Subject(s)
COVID-19 , Respiratory Tract Infections , Germany/epidemiology , Humans , Pandemics/prevention & control , Respiratory Tract Infections/diagnosis , Respiratory Tract Infections/epidemiology , SARS-CoV-2
7.
Euro Surveill ; 26(2)2021 01.
Article in English | MEDLINE | ID: covidwho-1067623

ABSTRACT

The European monitoring of excess mortality for public health action (EuroMOMO) network monitors weekly excess all-cause mortality in 27 European countries or subnational areas. During the first wave of the coronavirus disease (COVID-19) pandemic in Europe in spring 2020, several countries experienced extraordinarily high levels of excess mortality. Europe is currently seeing another upsurge in COVID-19 cases, and EuroMOMO is again witnessing a substantial excess all-cause mortality attributable to COVID-19.


Subject(s)
COVID-19/mortality , Mortality/trends , Adolescent , Adult , Aged , Aged, 80 and over , COVID-19/epidemiology , Cause of Death , Child , Child, Preschool , Computer Systems , Epidemiological Monitoring , Europe/epidemiology , Humans , Infant , Infant, Newborn , Middle Aged , SARS-CoV-2 , Young Adult
8.
Euro Surveill ; 25(26)2020 07.
Article in English | MEDLINE | ID: covidwho-639161

ABSTRACT

A remarkable excess mortality has coincided with the COVID-19 pandemic in Europe. We present preliminary pooled estimates of all-cause mortality for 24 European countries/federal states participating in the European monitoring of excess mortality for public health action (EuroMOMO) network, for the period March-April 2020. Excess mortality particularly affected ≥ 65 year olds (91% of all excess deaths), but also 45-64 (8%) and 15-44 year olds (1%). No excess mortality was observed in 0-14 year olds.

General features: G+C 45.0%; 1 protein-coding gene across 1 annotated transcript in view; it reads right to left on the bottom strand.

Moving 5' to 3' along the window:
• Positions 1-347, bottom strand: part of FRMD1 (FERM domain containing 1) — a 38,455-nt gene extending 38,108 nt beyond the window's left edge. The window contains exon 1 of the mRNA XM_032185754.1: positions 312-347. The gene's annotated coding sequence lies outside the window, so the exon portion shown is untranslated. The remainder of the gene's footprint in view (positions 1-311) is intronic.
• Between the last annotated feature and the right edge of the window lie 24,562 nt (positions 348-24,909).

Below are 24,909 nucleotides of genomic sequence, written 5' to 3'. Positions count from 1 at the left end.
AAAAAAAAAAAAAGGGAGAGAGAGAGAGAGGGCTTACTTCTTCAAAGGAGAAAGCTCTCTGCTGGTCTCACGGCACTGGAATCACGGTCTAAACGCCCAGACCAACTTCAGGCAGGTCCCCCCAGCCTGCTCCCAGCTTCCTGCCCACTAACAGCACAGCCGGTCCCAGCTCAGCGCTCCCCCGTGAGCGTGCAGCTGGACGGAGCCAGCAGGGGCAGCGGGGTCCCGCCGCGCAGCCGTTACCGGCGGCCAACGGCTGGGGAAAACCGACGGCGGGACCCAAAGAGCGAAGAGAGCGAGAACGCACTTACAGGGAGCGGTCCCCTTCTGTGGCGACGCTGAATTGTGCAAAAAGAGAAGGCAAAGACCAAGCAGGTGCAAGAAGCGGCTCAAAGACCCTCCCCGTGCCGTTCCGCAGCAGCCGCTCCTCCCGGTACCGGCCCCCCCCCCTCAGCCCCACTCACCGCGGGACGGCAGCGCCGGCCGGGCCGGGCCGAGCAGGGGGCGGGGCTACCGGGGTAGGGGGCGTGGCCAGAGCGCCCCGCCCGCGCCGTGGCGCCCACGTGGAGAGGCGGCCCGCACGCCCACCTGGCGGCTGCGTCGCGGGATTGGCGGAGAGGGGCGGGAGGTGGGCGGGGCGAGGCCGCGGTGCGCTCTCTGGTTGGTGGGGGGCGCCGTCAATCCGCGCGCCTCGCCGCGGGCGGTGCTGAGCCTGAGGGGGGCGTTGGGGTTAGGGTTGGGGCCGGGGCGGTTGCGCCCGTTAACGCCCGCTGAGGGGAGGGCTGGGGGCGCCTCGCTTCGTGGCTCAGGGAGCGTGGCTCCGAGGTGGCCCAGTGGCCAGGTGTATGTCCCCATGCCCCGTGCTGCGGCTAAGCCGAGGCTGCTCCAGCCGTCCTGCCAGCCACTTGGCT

Subject(s)
Cause of Death/trends , Coronavirus Infections/mortality , Coronavirus/isolation & purification , Influenza, Human/mortality , Pneumonia, Viral/mortality , Adolescent , Adult , Age Distribution , Aged , Aged, 80 and over , Betacoronavirus , COVID-19 , Child , Child, Preschool , Coronavirus Infections/diagnosis , Disease Outbreaks , Europe/epidemiology , Female , Humans , Infant , Infant, Newborn , Influenza, Human/diagnosis , Male , Middle Aged , Mortality/trends , Pandemics , Pneumonia, Viral/diagnosis , Population Surveillance , Preliminary Data , SARS-CoV-2 , Young Adult